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A Comparison between Walter Lord's Book "A Night to Remember" (1955) and the1958 Feature Film

Updated: Nov 16, 2021

by Terri Bey


The Titanic Book Club will be featuring well-known Titanic author Walter Lord and his legendary book, A Night to Remember (1955) in our December Newsletter. I have read A Night to Remember several times over the years and I have read it again for this blog and the Club Newsletter. As many of my readers know, there is also the famous film adaptation of A Night to Remember (1958) which was produced by William MacQuitty and directed by Roy Ward Baker. Both the book and the film have piqued the public's interest in the disaster. There was a 1956 TV adaptation narrated by film star Claude Rains which aired on NBC, but this blog will only discuss the book and the feature film adaptation. I will make a comparison of both the book and the feature film. I will give a review of the book and the film, and point out how the film interprets the book.


Review of the book, A Night to Remember (1955) by Walter Lord


If you know someone who is just starting to learn about the Titanic, this would be the book I would have that person reading. Walter Lord writes a taut, minute-by-minute account of the final hours of the Titanic. The reader will be gripped from the time he or she reads the Foreword, where Lord tells the reader about a ship featured in an 1898 book titled, Futility by Morgan Robertson which characteristically resembled the Titanic in almost every way, to the collision to the chaos of trying to release the collapsible boats. The reader will be bewildered by the S.S. Californian's sitting in the water while the Titanic is shooting up rockets. The reader also will see acts of heroism from passengers, as well as from the rescue ship, the Carpathia. This is a great book and I highly recommend it.


Review of the film, A Night to Remember (1958)


A Night to Remember (1958) was produced by William MacQuitty and directed by Roy Ward Baker. The film stars Kenneth More as the Titanic's Second Officer Charles Herbert Lightoller, Michael Goodliffe as ship designer Thomas Andrews, Laurence Naismith as Captain Edward J. Smith, and Honor Blackman as Mrs. Liz Lucas. The film is an adaptation of Walter Lord's 1955 book of the same name. The film was shot in various locations.


This film is the definitive film to watch about the sinking of the Titanic. Again, if you know someone who wants a Titanic movie recommendation, have them watch this one, before any other Titanic film. A Night to Remember was filmed in black and white and has a great documentary-style feel. The viewer will feel like he or she is part of the action. Viewers will get a sense of how needless this disaster was when they watch this film. They will see how women refused to get into lifeboats and how people felt safer on the supposedly "unsinkable" ship than in the lifeboats. They will see the inaction of the S.S. Californian, among many other frustrating events that contributed to the disaster.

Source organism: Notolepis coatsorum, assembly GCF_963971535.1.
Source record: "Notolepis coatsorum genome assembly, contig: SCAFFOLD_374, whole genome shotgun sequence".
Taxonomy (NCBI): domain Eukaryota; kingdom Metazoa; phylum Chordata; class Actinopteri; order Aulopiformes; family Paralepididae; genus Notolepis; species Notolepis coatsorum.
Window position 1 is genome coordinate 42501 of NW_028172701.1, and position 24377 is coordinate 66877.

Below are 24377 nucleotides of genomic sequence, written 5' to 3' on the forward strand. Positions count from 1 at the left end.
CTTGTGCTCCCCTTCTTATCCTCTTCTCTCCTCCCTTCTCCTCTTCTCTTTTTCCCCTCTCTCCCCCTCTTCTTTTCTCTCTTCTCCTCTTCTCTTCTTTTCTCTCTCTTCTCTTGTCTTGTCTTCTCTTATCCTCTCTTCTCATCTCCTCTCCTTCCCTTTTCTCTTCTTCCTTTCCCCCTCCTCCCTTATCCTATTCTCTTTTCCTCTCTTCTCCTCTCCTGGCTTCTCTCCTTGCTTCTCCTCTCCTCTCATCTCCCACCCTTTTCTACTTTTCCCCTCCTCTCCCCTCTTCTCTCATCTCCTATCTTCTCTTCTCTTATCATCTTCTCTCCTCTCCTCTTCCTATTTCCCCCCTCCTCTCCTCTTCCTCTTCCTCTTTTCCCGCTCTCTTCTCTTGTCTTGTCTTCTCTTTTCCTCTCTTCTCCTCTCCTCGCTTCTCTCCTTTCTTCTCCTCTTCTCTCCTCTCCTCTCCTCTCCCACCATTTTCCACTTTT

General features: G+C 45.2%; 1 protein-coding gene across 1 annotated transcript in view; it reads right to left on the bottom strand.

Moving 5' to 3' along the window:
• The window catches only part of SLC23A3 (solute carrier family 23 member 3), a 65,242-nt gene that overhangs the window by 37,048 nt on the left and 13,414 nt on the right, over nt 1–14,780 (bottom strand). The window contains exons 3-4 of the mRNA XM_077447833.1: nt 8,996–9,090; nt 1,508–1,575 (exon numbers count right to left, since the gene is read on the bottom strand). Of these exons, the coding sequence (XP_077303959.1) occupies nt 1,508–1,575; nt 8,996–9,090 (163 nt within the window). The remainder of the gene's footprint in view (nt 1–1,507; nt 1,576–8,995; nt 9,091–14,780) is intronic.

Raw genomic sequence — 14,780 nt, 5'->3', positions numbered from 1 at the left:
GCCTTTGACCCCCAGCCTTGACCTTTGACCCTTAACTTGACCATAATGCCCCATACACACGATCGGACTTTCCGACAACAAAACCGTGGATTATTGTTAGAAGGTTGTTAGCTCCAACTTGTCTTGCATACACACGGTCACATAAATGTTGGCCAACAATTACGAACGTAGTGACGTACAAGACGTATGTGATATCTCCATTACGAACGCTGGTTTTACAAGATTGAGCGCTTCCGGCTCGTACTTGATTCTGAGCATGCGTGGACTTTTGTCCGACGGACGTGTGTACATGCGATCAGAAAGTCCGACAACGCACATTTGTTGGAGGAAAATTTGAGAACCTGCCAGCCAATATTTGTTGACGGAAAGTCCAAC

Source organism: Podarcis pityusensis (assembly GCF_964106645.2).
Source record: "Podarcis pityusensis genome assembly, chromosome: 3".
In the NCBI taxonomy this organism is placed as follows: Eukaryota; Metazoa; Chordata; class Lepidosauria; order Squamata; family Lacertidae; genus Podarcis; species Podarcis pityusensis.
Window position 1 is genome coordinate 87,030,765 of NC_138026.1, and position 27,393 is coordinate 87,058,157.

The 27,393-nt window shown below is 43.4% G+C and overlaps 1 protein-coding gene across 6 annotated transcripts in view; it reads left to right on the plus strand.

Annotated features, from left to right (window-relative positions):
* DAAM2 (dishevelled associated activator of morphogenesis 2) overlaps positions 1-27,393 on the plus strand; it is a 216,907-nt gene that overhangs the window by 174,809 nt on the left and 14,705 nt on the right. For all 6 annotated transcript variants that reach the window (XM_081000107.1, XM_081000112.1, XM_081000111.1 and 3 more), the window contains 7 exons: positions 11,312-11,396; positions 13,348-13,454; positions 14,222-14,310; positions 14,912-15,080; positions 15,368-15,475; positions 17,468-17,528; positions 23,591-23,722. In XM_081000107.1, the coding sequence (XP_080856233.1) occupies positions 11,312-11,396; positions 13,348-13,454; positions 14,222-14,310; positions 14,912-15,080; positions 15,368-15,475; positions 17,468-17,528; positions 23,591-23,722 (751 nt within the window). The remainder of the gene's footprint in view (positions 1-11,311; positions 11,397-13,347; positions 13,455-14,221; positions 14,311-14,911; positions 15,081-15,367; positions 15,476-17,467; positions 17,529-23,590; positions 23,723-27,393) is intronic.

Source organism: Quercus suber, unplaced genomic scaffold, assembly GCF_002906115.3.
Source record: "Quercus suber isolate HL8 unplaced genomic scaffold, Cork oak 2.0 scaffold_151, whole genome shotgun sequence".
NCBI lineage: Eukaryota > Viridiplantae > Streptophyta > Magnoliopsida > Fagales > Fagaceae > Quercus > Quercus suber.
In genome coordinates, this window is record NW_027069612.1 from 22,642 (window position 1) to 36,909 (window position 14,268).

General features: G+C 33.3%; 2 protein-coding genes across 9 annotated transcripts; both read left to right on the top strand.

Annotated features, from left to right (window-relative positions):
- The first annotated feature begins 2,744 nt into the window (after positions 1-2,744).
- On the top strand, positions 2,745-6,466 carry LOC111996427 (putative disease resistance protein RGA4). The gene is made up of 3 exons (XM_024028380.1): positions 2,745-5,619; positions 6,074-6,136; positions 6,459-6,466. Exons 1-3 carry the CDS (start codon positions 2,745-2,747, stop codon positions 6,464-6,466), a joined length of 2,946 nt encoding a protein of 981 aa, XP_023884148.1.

The viewer also gets to see how the disaster plays out, from the collision to the sinking to the aftermath in the lifeboats. It is one of the most frightening films ever, especially when the ship really starts to list badly. The film is also well-acted. Kenneth More is awesome as Charles H. Lightoller. Laurence Naismith does a wonderful job as Captain Edward J. Smith. I love how Naismith was able to portray a captain who was jubilant at the beginning of the voyage to one who knows it's the end of his life. It is probably my favorite performance in the film. I also want to give lots of praise to all of those extras who played those desperate passengers who struggled to get into lifeboats and climbed that rising stern and jumped off of it.


As far as the film's interpretation of Walter Lord's book, I think the movie did a very good job. The book starts out with Lookout Frederick Fleet spotting the iceberg and the movie starts with the christening of the Titanic. In actuality, the White Star Line never christened any of their ships. The film includes footage of stand-in ships and people boarding and the viewer sees First Class, Second Class, and Third Class passengers on the way to the ship. One change from the book that I love in the film is that the film shows some life on board the ship before the accident, whereas the book concentrates on the accident and what happens during the evacuation. The filmmakers' showing life on the ship before the tragedy was a nice touch.


Walter Lord's book is much better at flushing out what the passengers and crew were doing and thinking during the disaster. After all, the filmmakers only had so much time to tell the story and obviously could not tell the entire book in 2 hours. The filmmakers have to compress things in the book. For example, when the readers read statements attributed to a particular passenger or particular officer, the filmmakers can't include every single statement, so the filmmakers had other people in their film say the lines. For example, Second Officer Lightoller (Kenneth More) in the film, said things that others officers had said. The movie makes Second Officer Lightoller the hero and the focal point of the film. The book shows there were plenty of people who did heroic things that night.



Cover of A Night To Remember by Walter Lord



Sinking scene from A Night to Remember (1958)


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